Staff morale at Unitec is critically low with staff describing the environment as ruthless and chaotic, a leaked report shows.
The report said only 10 percent of staff would recommend working at the Auckland institute and many employees were worn out by change they say feels constant, chaotic and stressful.
It said there is a lack of trust between regular staff and managers, and some staff said the reputation of New Zealand's biggest polytechnic had suffered.
The institute has been through several years of restructuring and has gone further than most in reforming its teaching to make greater use of the internet.
The report quoted one staff member as saying: "The disruption is putting our ability to function at risk.
"Too much stress is being put on too many people. You need to slow down and you need to rein in some people."
Another said the situation was harming enrolments.
"Unitec is in a difficult transition at the moment with low enrolments and reputation at an all time low.
"Some schools are not recommending Unitec to their students at present which is very worrying indeed.
"Given these circumstances, job security is not buoyant at present."
Unitec staff have told RNZ the institute's adoption of blended learning using the internet has not been successful and restructuring has seen managers given obscure titles like "benefits realisation manager".
Staff moral 'simply awful' - union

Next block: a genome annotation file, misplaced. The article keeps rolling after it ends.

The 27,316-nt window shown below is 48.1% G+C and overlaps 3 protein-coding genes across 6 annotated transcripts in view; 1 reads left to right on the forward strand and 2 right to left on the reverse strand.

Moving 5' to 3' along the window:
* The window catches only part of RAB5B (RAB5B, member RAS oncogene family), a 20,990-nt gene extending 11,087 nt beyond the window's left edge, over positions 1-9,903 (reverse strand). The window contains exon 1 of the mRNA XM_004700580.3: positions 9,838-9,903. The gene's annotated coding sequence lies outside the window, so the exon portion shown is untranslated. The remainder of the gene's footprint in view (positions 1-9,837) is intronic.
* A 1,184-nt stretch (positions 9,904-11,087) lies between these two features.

The president of the Unitec branch of the Tertiary Education Union, Wei Loo, said the survey gave Unitec a score of -56 for the level of staff support on a scale where zero was considered neutral.
"Minus 56 is simply awful if you're talking about staff morale," he said.
"If we were talking about an organisation or a corporation in the business sector, -56 would warrant drastic intervention or action."
Dr Loo said staff morale was poor because of three main changes the institute had been pushing forward in the past couple of years.
They included moves to replace some face-to-face teaching with technology, grouping together students studying different subjects in broadly similar disciplines such as health, and trying to make teaching more like a workplace by placing students with employers for some of their course and getting people from industry to act as part-time tutors or lecturers.
Dr Loo said it was clear those changes were not working well.
He said staff were not averse to change, but Unitec should stop all its restructuring and reforms and start talking to staff about what was working and what was not.
Polytech won't change tack - Unitec CEO
Unitec chief executive Rick Ede said Unitec was trying to create an education system fit for the 21st century and it would not be changing tack as a result of the survey.
However, he said the institute would slow things down.
"The feedback we're getting is that we're probably as going as fast, or in the view of some staff, faster than people can cope with right now. And that's why in response to that feedback we're stepping back a little bit where we think it can help."
Dr Ede said student satisfaction levels had not changed significantly since the institute started changing its courses.
"For our courses that we do deliver through a blended learning approach where we have industry professionals, we use technology and online learning, we have work-based learning - that experience for the vast majority of our students works really well and they get really good results," he said.
However, he acknowledged there had been some courses where it had not worked well.
"There are always some specific instances in specific courses where we can do things differently or better."
He said the number of students pulling out of courses and asking for fee refunds in the past 12 months was lower than usual.
Dr Ede denied schools were no longer recommending the institute and said enrolments at Unitec had suffered because of strong employment, which was affecting most tertiary institutions' student numbers.